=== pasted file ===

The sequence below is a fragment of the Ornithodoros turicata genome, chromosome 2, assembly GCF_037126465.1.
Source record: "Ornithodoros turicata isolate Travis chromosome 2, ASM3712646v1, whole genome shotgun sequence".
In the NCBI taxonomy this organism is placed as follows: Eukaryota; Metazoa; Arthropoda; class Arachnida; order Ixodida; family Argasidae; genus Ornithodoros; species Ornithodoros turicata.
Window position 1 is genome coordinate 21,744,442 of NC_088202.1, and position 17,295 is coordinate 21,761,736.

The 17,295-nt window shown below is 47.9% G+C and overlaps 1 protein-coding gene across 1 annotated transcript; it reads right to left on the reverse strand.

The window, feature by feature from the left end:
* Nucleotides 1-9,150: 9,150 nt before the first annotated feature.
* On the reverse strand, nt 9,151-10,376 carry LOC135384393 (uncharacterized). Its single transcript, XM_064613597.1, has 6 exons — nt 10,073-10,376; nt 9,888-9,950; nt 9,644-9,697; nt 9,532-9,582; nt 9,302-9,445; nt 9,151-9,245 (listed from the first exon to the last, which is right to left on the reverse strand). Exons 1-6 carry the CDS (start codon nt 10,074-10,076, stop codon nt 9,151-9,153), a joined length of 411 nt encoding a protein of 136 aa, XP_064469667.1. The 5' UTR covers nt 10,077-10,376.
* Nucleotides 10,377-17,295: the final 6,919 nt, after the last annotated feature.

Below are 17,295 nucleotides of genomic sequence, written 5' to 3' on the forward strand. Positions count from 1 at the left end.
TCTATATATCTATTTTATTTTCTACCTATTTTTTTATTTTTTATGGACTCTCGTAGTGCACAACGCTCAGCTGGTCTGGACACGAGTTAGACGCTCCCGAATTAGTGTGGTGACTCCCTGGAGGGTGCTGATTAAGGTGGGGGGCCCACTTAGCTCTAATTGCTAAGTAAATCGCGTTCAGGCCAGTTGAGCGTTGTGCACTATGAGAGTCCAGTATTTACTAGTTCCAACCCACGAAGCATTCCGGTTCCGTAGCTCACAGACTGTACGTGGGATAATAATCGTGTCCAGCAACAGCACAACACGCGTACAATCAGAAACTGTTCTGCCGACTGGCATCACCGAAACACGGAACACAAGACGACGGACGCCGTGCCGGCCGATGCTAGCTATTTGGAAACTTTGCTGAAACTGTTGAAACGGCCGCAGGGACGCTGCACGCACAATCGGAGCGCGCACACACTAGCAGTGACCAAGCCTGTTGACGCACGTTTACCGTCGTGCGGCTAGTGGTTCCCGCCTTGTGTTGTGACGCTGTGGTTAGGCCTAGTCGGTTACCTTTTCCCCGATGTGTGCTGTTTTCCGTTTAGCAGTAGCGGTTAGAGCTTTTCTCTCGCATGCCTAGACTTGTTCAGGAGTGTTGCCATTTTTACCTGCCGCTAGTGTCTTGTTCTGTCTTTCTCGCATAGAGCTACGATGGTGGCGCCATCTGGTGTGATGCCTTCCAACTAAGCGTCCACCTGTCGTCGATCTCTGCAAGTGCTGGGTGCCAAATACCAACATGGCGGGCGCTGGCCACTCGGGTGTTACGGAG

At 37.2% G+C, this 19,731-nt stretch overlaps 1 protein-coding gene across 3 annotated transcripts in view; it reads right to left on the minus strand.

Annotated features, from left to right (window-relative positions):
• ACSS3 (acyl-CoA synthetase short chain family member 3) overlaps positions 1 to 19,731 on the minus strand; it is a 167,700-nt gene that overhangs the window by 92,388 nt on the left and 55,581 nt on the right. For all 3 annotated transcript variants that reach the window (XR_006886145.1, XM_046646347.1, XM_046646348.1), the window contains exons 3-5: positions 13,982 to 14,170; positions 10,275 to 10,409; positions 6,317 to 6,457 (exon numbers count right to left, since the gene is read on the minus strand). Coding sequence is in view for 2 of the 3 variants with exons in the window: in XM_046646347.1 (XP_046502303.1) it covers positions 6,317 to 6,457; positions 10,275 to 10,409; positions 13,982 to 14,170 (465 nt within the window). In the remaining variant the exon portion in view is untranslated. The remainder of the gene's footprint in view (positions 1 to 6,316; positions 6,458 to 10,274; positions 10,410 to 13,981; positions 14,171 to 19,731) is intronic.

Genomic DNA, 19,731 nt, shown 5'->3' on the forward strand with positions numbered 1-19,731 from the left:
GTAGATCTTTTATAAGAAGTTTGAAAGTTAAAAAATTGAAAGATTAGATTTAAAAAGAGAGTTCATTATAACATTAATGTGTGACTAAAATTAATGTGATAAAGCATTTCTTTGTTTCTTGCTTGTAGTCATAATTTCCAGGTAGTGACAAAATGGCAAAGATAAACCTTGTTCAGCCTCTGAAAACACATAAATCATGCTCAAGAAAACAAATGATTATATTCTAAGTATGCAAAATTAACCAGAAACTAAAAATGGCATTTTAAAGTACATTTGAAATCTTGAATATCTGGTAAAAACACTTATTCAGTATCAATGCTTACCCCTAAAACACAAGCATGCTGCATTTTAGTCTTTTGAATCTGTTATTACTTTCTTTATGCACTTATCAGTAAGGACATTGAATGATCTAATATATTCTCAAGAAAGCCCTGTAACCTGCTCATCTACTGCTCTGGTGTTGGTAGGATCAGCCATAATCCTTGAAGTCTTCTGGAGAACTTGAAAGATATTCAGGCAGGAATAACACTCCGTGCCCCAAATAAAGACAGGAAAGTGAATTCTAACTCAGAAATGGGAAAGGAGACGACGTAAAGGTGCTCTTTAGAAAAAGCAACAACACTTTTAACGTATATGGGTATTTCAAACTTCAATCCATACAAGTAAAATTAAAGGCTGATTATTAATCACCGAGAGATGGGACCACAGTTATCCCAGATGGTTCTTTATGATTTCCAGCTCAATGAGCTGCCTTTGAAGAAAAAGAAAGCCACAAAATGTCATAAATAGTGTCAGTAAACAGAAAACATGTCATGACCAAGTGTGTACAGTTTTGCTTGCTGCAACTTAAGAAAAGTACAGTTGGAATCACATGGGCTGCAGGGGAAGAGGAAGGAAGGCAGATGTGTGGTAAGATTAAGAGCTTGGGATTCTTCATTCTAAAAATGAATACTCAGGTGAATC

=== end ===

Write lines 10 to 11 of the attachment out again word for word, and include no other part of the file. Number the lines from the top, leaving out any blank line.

Below are 17,295 nucleotides of genomic sequence, written 5' to 3' on the forward strand. Positions count from 1 at the left end.
TCTATATATCTATTTTATTTTCTACCTATTTTTTTATTTTTTATGGACTCTCGTAGTGCACAACGCTCAGCTGGTCTGGACACGAGTTAGACGCTCCCGAATTAGTGTGGTGACTCCCTGGAGGGTGCTGATTAAGGTGGGGGGCCCACTTAGCTCTAATTGCTAAGTAAATCGCGTTCAGGCCAGTTGAGCGTTGTGCACTATGAGAGTCCAGTATTTACTAGTTCCAACCCACGAAGCATTCCGGTTCCGTAGCTCACAGACTGTACGTGGGATAATAATCGTGTCCAGCAACAGCACAACACGCGTACAATCAGAAACTGTTCTGCCGACTGGCATCACCGAAACACGGAACACAAGACGACGGACGCCGTGCCGGCCGATGCTAGCTATTTGGAAACTTTGCTGAAACTGTTGAAACGGCCGCAGGGACGCTGCACGCACAATCGGAGCGCGCACACACTAGCAGTGACCAAGCCTGTTGACGCACGTTTACCGTCGTGCGGCTAGTGGTTCCCGCCTTGTGTTGTGACGCTGTGGTTAGGCCTAGTCGGTTACCTTTTCCCCGATGTGTGCTGTTTTCCGTTTAGCAGTAGCGGTTAGAGCTTTTCTCTCGCATGCCTAGACTTGTTCAGGAGTGTTGCCATTTTTACCTGCCGCTAGTGTCTTGTTCTGTCTTTCTCGCATAGAGCTACGATGGTGGCGCCATCTGGTGTGATGCCTTCCAACTAAGCGTCCACCTGTCGTCGATCTCTGCAAGTGCTGGGTGCCAAATACCAACATGGCGGGCGCTGGCCACTCGGGTGTTACGGAG